The 7 Reasons Scott Walker Should Get the Republican Nomination for President

Scott Walker hugs Tonette upon winning primary Then-Milwaukee County Executive Scott Walker hugs his wife, Tonette, on the night he won the special election primary. Walker went on to win three gubernatorial elections in four years, including one that made him the first governor in America to survive a recall election.

[Note from Scott Ott: The presidential primary process doesn't help us to decide who's qualified to bear the party standard, and to serve as chief executive, but rather who’s disqualified. It’s just our way of crushing the hopes and dreams of anyone who dares poke head from hole. Because you already know all of the reasons why every candidate, and potential candidate, has no right to expect the nomination, I'm going to write an utterly one-sided series on why each one should get it. If you’re concerned that I’m not providing fair and balanced analysis, I’m sure the folks in the comment section will compensate for my deficiency. So far, I've done this for Carly Fiorina and Marco Rubio.]

Today’s nominee: Governor Scott Walker of Wisconsin.

Scott Walker has not yet announced his candidacy for president.

He should.

I just finished reading his 2013 book, Unintimidated: A Governor’s Story and a Nation’s Challenge, co-written with Marc Thiessen. It’s a page-turner, and believe it or not, a least if you're as passionate about good governance as I am.

For most of the book, Walker recounts the struggle to pass Act 10 in Wisconsin, a law which limited government unions’ collective bargaining rights, freeing municipalities and school districts from expensive healthcare and pension plans, and a host of other union demands that drove costs up and quality down. The law also released employees from mandatory union membership, freeing up cash so they could contribute more to their own health insurance and pensions.

Unintimidated, by Scott WalkerYou may recall that massive crowds of union supporters took over the capitol building in Madison for weeks (the genesis of the Occupy movement), shouting, banging drums, blasting horns and even spitting on GOP legislators who came within range. The union bosses then staged a series of costly recall elections, all of which resulted in Walker’s reelection (twice) by a larger margin, with a stronger majority in the state legislature. The Act 10 reforms worked, allowing governments and schools to increase their effectiveness, yet cutting taxes for Wisconsinites, and turning a $3.6 billion deficit into a $1 billion surplus, all while growing jobs.

Why Scott Walker Should Be the Republican Nominee

1. Tested Courage: They urinated on his office door, trespassed on his property, threatened him (and his wife and sons), wrote his political obituary, and marshaled national resources in an attempt to destroy him. But Scott Walker knew that he was right about Act 10, and if his reforms were given a chance, the voters would know it too.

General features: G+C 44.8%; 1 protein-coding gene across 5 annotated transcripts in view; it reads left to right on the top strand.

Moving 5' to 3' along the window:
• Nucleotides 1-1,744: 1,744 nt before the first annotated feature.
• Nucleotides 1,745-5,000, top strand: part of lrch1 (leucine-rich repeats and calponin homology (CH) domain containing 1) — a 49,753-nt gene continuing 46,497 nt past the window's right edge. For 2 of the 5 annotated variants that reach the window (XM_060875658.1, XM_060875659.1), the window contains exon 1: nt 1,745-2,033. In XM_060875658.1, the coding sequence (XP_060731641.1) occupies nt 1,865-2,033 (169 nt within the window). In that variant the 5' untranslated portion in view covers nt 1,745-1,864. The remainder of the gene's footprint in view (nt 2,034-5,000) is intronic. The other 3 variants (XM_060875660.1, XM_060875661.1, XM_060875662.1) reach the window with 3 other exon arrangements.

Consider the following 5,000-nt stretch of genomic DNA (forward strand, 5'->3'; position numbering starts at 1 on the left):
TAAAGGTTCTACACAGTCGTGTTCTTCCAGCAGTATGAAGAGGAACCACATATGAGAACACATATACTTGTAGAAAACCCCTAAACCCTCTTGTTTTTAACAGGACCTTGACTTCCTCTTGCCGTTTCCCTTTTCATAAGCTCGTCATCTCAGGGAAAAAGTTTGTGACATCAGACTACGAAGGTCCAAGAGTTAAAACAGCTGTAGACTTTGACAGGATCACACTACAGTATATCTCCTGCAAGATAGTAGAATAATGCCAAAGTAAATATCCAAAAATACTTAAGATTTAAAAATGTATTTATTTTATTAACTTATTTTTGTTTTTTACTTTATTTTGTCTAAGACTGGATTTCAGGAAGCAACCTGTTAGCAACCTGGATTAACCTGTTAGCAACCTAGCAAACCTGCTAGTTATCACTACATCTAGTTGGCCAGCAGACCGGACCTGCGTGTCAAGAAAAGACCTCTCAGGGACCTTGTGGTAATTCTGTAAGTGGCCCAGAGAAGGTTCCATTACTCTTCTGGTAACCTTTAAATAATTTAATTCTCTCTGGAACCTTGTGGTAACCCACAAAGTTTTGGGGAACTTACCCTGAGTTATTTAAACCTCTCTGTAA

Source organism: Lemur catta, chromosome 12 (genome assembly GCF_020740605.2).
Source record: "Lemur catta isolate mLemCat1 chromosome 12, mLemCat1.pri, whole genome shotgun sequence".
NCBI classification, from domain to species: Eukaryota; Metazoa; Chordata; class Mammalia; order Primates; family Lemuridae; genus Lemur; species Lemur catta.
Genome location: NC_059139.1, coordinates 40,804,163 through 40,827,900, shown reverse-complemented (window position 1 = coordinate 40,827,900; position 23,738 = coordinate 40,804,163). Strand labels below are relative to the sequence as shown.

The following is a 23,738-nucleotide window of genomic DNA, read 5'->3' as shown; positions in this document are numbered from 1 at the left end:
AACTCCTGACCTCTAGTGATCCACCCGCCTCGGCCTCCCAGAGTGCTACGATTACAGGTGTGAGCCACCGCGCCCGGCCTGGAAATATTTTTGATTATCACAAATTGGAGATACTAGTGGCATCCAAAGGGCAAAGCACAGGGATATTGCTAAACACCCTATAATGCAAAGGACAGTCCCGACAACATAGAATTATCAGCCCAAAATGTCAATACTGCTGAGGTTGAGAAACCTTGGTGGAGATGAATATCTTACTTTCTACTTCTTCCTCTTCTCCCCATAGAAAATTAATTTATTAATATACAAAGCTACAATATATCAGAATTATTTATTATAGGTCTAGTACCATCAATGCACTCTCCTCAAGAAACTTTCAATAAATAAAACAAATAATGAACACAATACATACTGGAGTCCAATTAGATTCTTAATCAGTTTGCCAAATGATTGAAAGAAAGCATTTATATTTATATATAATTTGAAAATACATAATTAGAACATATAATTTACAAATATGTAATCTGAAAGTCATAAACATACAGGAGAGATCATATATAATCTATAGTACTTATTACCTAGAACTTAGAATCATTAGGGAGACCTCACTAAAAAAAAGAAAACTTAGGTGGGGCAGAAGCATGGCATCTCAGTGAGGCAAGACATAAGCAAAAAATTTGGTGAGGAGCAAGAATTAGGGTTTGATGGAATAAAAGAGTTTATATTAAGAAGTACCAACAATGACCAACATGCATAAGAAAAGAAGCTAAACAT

“I wanted to win, but I also wasn't afraid to lose. I cared more about getting things done than getting reelected. That liberated me to take bold actions I might never have taken if my first priority had been political survival. Too many people in politics today spend their time trying not to lose instead of trying to do the right thing. I often say that politicians need to spend more time worrying about the next generation than the next election. The irony is that politicians who spend more time worrying about the next generation than the next election often tend to win the next election because voters are starved for leadership."

— Scott Walker, “Unintimidated,” 2013, pg. 226

The vicious attacks by union bosses and their street minions provided him innumerable opportunities to back down. But he stood firm. As Ronald Reagan firing 11,000 air traffic controllers showed his steel to our enemies and allies alike, Scott Walker's courage in the face of political, and physical, assault will send a signal to the world.

2. Practical Politics: Walker initially wanted to eliminate all collective bargaining by government workers, but his advisors suggested that if police and firefighters walked out, it would jeopardize public safety, so Walker compromised, exempting them. The Wisconsin governor devoted months, and even years, to studying public policy questions, directing his staff to generate as many options as possible. He understood that pure ideas rarely survive a trip down the septic pipe of politics. He knows when to persuade, and when to compromise, and he manages to do the latter without sacrificing core principles.

His Act 10 solution was nothing short of politically brilliant:

  •  Cut more than a billion in state funding to schools and local governments, but
  •  Eliminate the unions’ stranglehold, freeing local boards to save more money than they lost, and
  •  Require government employees to pay a bit for their health insurance and pensions, but
  •  Free those same employees from the mandate to join a union, so they'd have cash to do it.

No mass layoffs during tough economic times. No increase in class sizes. Fairness all around, unless you were a union boss accustomed to owning politicians.